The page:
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The next time you are slouching on your couch and watching the Food Network, Discovery, HGTV, BBC America, CNN, the Fox Business Network, the Motor Trend Network, the History Channel, the National Geographic channel, and even The Weather Channel, lift up your beverage of choice and salute Public Television. If your kids watch Nickelodeon, add it to the list. Why? Because Public TV was a pioneer in bringing all of this very targeted content to viewers decades before we were forced to drink from the fire hose of cable stations now cascading toward us.

When the Baltimore TV market had only four stations, broadcast schedules were filled with what the big networks had to offer (soaps, game shows, talk shows, national news and sports, musical variety shows, sitcoms, police and medical dramas, and old movies) plus the expected local news, talk, and sports. That was true until public TV came on the scene in 1969.

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This year marks the 50th anniversary of Maryland Public TV. Its six station network blankets the state from Oakland to Salisbury and continues to be the sole source of a rich and varied menu of content suitable for all ages and tastes, from do-it-yourselfers to nature lovers.

I’ll fess up at this point and admit that I am a proud, 16-year veteran of MPT, or as it was called back in the old days, the Maryland Center for Public Broadcasting. My first job there was in 1971 at its initial station and broadcast hub in Owings Mills, Channel 67. A recently minted product of the University of Maryland’s Radio-TV-Film Department, I was hired to work as an assistant producer on a series of programs designed to teach teachers how to use television in the classroom. In these pre-internet days, TV gave teachers a unique window on the world through which students could “visit” the state’s many notable and historic landmarks, learn language arts via clever skits, or even master calculus as explained by master teachers.

It was a heady time back then. The center had three busy studios, and while a live or taped production was taking place in two of them, a set was often being assembled and lit in the third. Both managers and staff were relatively young and willing to take chances. The top brass green-lighted many fresh program ideas, including a black soap opera, a series of on-location costume dramas about early Maryland history, and a financial news show. The last, dubbed “Wall Street Week,” soon became a national sensation and aired for 32 years.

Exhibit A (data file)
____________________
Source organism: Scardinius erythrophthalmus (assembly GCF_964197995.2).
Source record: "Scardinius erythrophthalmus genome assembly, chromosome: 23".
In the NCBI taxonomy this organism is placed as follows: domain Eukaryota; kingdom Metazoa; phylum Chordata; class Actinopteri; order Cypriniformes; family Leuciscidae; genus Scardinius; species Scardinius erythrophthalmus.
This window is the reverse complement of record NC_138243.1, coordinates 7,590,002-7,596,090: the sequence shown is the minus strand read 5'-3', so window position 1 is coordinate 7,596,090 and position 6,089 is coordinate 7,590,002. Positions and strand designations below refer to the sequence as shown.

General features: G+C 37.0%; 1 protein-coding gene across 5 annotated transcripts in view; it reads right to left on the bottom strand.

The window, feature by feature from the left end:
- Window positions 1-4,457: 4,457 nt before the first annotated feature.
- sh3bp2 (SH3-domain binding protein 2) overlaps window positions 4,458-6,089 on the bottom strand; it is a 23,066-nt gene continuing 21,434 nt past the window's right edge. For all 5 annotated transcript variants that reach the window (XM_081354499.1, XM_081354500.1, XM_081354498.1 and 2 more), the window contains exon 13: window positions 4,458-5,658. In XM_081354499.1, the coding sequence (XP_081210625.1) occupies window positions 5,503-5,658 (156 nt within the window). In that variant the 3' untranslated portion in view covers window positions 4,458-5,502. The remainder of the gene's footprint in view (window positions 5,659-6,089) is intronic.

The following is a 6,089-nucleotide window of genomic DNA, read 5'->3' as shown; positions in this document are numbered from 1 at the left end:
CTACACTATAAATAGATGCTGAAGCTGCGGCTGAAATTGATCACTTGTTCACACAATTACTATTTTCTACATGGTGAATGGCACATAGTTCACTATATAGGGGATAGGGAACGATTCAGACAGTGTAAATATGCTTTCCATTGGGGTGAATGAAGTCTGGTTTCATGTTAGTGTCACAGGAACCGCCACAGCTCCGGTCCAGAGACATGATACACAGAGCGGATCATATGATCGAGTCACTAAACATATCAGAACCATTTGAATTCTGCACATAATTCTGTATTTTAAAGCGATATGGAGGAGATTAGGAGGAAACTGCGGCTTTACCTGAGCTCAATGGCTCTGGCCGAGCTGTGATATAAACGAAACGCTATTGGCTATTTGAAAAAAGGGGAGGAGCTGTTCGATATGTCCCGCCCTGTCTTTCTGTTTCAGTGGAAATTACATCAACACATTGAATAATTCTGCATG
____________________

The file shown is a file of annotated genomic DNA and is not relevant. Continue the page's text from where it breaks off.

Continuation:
In these pre-Interstate-795 days, the Owings Mills locale was still very rural. MPT’s neighbors were Jean and Elmer Worthley who owned a large farm next door. One day Jean, a naturalist and preschool teacher, wandered over to see what this large, new building was all about. She soon had her own show, “Hodgepodge Lodge,” entertaining and educating kids about the wonders of nature from 1970 to 1977. That was — and is today — the magic of public TV.

The contemporary television scene is congested as viewers have their pick of hundreds of broadcast and internet program providers. MPT is able to cut through this cacophony by offering a one-stop shop for all kinds of content with a big difference. The programs are locally produced about intensely local issues. While you might find a show about Tanzanian cheetahs on National Geo, only MPT offers a more accessible experience by featuring wildlife in and along the Savage River on its lush nature show, “Outdoors Maryland.” Likewise, you’ll find the art of Chesapeake cooking, advice from a New Windsor dairy farmer, and in-depth news and analysis of events in the Annapolis Statehouse only on MPT.

Equally important are the unique learning opportunities MPT offers to the state’s young children, many of whom lack access to any other preschool education. And when some short-sighted national legislator claims that commercial TV has equally good programs for kids, simply compare the edifying qualities of “SpongeBob SquarePants” with PBS’s venerable “Sesame Street.”

Too, the kind of work I once did producing instructional TV programs for schools has been replaced by MPT’s Thinkport, a rich menu of digital learning experiences, from credit-bearing online courses to classroom videos — developed in partnership with the Maryland State Department of Education and PBS.

Tune in to MPT on Saturday from 5:30 p.m. to midnight to see a cavalcade of archival TV shows, including a documentary at 8 about its five decades of service. You, dear reader, have an ongoing stake in all of this “TV worth watching,” since MPT depends in large part on state funding and contributions of “viewers like you.” Thanks for your investment. It’s been paying big dividends for 50 years and counting.

Frank Batavick writes from Westminster. His column appears every other Friday. Email him at fjbatavick@gmail.com.

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